She became adventurous in her early twenties which led her to San Diego and a 52-year marriage to Tom Meeks in 1959. His Navy uniform along with his “charming and debonair” personality (as Pop would say) mesmerized her immediately!
They adopted their three children in Alaska in the 1960’s. Nothing could stop her, even the 1,400-mile-long Al-Can highway (driven multiple times) with 3 kids and pets! Dad made his career as a lineman and they both loved Alaska very much but moved to Sequim in 1972 to be closer to family and medical facilities for the kids. They made many sacrifices for their children which resulted in a long-distance marriage for eighteen years!
Some of the best qualities of Mom’s personality were her sense of humor, love for life, love for learning, and especially her love for her children. She never did anything on a small scale. She tackled everything she did at full throttle, be it a job or hobby. Mom was an avid reader, singer, piano player, music enthusiast, wedding cake designer, gourmet cook, baker, seamstress, quilter, tourist/adventurer, Seahawk fan, and most of all a true Patriot. Her desire to constantly learn was more than inspiring!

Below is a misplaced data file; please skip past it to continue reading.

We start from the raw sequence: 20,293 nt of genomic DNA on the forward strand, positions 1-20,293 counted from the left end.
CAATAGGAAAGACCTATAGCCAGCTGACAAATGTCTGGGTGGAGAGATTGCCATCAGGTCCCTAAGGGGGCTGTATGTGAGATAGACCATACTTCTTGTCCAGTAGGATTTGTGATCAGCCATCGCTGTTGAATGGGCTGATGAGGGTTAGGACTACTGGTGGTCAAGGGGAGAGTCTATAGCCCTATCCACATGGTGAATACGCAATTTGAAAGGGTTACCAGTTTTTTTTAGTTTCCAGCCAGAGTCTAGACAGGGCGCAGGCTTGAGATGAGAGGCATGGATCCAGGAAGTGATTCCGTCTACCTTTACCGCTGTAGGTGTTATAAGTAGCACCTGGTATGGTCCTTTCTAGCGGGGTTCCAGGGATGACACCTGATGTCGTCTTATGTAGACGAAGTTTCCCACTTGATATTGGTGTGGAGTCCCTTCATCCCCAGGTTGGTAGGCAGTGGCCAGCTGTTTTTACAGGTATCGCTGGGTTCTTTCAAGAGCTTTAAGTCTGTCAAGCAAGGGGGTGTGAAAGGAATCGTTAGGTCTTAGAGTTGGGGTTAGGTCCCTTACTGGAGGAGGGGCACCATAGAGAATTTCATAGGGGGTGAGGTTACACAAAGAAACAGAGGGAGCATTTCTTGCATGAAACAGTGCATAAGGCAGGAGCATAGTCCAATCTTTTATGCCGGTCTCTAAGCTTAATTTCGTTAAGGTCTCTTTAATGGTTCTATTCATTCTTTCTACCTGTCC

Her most impressive quality… Dare Devil! She enjoyed driving fast, riding roller coasters, and skydiving!
She started skydiving at the age of 80. She promised Dad that she wouldn’t do anything risky while he was alive. She jumped and soared tandem 7 times before her stroke in 2018. Luckily her grandson, Connor, and daughter, Darcy, were able to experience that feeling a couple of times that she craved!
Clairée is survived by her son, Jeff Meeks; daughter Michelle Meeks; daughter Darcy Lamb (Steve) and two grandchildren Amber and Connor Lamb along with many nieces and nephews and lifelong friends that she considered and introduced as her “other daughters”. Mom was always warm and welcoming but at the same time spunky and direct! You really knew when you were accepted when she flew the bird in your direction or offered you a good stiff drink! Mom’s “Hi Honey,” laughter, and bright smile will be missed beyond words. Oh, and let us not forget her famous “eh!” She was one special lady!
A Celebration of Life will be announced in the spring during the blooming of the lilac trees. In lieu of flowers… a donation to Greywolf Elementary’s Library would be perfect!